Here's D'Angelo:

When I first pitched Scenic Routes, back in the summer of 2009, one of my big selling points was the idea’s sheer inexhaustibility. Over the past seven and a half years, I’ve analyzed 175 scenes, yet barely scratched the medium’s surface[...]

“I should finish by writing about one of the great movie endings,” I immediately thought, and just as quickly, I knew exactly which one it should be.

[...]It’s never been clear to me whether Kaufman views these two characters as admirably quixotic or ludicrously self-deluded. Maybe it’s a bit of both. Director Michel Gondry repeats the final image of Joel and Clementine running in the snow, creating a loop. (This isn’t in the screenplay, which just ends on Clementine’s “Okay”—the most baller move I’ve ever seen in script form.) That suggests an infinite repetition of the same mistakes, though the implied pessimism is offset by Beck singing “Everybody’s Gotta Learn Sometime” on the soundtrack. Regardless of what was intended, I can’t help but perceive these lovers’ renewal of vows, so to speak, as intensely romantic—and not exclusively in the lovey-dovey sense. Maybe it resonates less strongly for those who believe in an afterlife. (Source)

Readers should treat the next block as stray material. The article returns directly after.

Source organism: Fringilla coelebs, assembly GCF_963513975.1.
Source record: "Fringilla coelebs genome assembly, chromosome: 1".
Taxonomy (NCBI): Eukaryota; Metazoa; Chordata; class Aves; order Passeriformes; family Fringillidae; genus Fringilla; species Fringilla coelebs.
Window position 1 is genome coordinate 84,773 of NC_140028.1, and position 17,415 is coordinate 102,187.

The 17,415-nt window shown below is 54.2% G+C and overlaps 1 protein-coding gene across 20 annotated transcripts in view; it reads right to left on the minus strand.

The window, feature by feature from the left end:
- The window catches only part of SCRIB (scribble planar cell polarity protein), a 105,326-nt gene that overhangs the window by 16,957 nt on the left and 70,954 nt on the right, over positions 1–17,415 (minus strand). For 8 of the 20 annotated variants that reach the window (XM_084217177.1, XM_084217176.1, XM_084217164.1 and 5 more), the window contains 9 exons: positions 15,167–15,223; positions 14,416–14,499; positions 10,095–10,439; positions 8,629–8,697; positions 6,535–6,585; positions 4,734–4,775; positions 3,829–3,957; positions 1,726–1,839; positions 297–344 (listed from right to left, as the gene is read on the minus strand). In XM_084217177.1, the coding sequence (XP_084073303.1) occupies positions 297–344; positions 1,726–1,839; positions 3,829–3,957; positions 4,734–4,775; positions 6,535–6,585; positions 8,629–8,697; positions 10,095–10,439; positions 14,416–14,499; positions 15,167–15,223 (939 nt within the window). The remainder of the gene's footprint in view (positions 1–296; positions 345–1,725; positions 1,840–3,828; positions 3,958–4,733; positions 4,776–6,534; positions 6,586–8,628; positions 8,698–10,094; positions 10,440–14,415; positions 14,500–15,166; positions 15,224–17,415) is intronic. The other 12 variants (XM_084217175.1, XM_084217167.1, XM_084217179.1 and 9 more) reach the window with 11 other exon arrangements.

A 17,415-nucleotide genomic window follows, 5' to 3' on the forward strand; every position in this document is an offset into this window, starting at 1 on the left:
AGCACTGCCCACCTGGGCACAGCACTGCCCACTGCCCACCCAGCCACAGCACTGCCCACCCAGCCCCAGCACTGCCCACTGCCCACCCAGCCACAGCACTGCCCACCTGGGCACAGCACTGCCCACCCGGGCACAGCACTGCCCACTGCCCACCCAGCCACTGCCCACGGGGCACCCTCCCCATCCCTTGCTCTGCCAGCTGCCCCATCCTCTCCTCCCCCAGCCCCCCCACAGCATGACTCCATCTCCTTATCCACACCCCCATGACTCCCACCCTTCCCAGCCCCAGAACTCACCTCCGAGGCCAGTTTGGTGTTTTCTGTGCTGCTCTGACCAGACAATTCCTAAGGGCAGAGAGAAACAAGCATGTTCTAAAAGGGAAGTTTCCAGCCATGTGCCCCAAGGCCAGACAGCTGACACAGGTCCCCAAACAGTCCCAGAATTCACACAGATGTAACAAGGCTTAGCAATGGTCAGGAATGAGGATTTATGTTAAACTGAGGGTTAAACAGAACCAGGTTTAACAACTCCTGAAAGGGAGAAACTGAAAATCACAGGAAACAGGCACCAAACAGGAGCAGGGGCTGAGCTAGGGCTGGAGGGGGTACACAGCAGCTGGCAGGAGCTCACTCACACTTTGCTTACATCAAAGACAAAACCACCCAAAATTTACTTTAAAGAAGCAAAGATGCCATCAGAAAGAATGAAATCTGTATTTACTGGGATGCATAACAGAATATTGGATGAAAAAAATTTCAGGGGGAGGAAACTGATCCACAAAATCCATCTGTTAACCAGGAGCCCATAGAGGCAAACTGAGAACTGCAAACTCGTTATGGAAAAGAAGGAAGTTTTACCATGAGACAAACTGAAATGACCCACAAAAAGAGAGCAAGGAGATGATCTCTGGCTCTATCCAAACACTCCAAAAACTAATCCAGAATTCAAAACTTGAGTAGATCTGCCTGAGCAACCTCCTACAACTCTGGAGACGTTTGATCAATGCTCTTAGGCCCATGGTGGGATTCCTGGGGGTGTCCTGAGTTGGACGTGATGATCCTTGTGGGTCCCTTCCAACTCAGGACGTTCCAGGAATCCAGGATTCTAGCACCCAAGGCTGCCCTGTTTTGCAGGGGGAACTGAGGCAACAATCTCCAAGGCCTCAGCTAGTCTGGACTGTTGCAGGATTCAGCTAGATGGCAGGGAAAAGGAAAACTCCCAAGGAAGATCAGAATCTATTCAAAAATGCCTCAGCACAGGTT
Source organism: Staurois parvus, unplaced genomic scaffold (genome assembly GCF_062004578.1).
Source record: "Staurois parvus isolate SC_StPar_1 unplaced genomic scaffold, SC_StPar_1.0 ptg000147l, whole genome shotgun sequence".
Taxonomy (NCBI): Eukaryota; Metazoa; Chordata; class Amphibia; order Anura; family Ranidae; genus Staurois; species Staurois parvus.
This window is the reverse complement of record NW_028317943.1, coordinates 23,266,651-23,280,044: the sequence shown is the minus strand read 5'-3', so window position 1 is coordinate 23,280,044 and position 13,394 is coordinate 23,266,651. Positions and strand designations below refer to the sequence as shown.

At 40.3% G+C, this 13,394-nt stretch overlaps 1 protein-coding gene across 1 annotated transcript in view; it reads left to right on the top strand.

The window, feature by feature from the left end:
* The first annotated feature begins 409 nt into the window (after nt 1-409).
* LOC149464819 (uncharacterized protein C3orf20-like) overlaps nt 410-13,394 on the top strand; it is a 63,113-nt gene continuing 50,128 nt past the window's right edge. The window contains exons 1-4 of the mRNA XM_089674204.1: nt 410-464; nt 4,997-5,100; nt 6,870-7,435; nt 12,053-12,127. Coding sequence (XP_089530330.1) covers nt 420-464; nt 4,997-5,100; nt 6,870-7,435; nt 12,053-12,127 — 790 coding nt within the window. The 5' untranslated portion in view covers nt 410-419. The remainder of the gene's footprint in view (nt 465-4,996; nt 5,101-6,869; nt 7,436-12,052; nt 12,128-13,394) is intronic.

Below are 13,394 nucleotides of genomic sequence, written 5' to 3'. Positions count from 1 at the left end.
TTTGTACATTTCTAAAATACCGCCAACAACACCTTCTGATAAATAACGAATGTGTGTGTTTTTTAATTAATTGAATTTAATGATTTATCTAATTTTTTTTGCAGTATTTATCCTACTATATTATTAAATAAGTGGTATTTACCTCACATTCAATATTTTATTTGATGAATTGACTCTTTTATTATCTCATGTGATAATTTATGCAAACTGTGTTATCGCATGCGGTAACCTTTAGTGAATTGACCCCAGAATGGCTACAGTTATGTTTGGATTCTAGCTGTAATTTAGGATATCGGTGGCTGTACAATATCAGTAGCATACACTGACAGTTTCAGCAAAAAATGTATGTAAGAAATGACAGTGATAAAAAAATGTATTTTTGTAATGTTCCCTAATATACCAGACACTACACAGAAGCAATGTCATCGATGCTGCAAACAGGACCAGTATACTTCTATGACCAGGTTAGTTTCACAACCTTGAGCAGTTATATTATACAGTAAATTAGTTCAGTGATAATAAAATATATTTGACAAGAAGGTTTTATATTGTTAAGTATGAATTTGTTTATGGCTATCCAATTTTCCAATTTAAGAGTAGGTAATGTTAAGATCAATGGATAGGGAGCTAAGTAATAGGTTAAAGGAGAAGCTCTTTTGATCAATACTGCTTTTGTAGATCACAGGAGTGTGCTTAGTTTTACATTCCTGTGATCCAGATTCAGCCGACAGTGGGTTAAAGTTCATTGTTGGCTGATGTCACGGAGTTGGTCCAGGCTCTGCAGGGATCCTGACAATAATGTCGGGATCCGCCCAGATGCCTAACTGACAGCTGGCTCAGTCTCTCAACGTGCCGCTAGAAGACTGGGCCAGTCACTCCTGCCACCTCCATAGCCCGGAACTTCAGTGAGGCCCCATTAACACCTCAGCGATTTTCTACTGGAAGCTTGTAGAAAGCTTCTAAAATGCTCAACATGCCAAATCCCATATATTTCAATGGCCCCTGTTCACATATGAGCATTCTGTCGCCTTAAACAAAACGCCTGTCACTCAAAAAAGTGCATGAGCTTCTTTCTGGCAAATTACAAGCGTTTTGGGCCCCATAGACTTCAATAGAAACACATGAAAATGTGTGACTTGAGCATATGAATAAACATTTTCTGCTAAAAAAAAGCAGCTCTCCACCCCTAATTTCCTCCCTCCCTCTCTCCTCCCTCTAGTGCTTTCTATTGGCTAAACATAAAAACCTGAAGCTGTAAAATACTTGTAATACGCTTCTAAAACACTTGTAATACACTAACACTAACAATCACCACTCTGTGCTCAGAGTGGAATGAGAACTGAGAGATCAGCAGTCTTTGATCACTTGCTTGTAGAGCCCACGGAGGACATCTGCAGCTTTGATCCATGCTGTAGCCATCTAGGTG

And here's the Isaac piece, which comes with the video posted below:

The film is about memory, desire, love and loss. In this scene, Isaacs focuses on what he calls two “cinematic gestures” in the closing sequences of the film.

The scene features Joel Barish (played by Jim Carey) and Clementine Kruczynski (brilliantly portrayed by Kate Winslet) as they realise their relationship is doomed but still worth pursuing.

It is, says Isaacs, a beautiful and deceptive sequence that includes one of Jim Carey’s finest moments on screen. (Source)

 

Bonus: couple of weeks ago, the Medium Jump podcast had a look at Eternal Sunshine. 

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Musician Davide Dileo (Boosta from italian band Subsonica) recreates scenes from Eternal Sunshine in this video for his song "1993."

Big thanks to Andrea, who adds: "Lyrics say: 'time changed us a little, the only thing that never change (is) the war among us'."

It's really cool.

 

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Adult Swim's new show Dream Corp. LLC. looks more than a little Eternal Sunshiney, judging by this trailer. I haven't seen a full episode, but the show started on October 23.

From creator Daniel Stessen and executive producers John Krasinski and Stephen Merchant, Dream Corp LLC takes place in a “neglected dream therapy institution” where “experimental researchers meddle in their patients’ dreams.”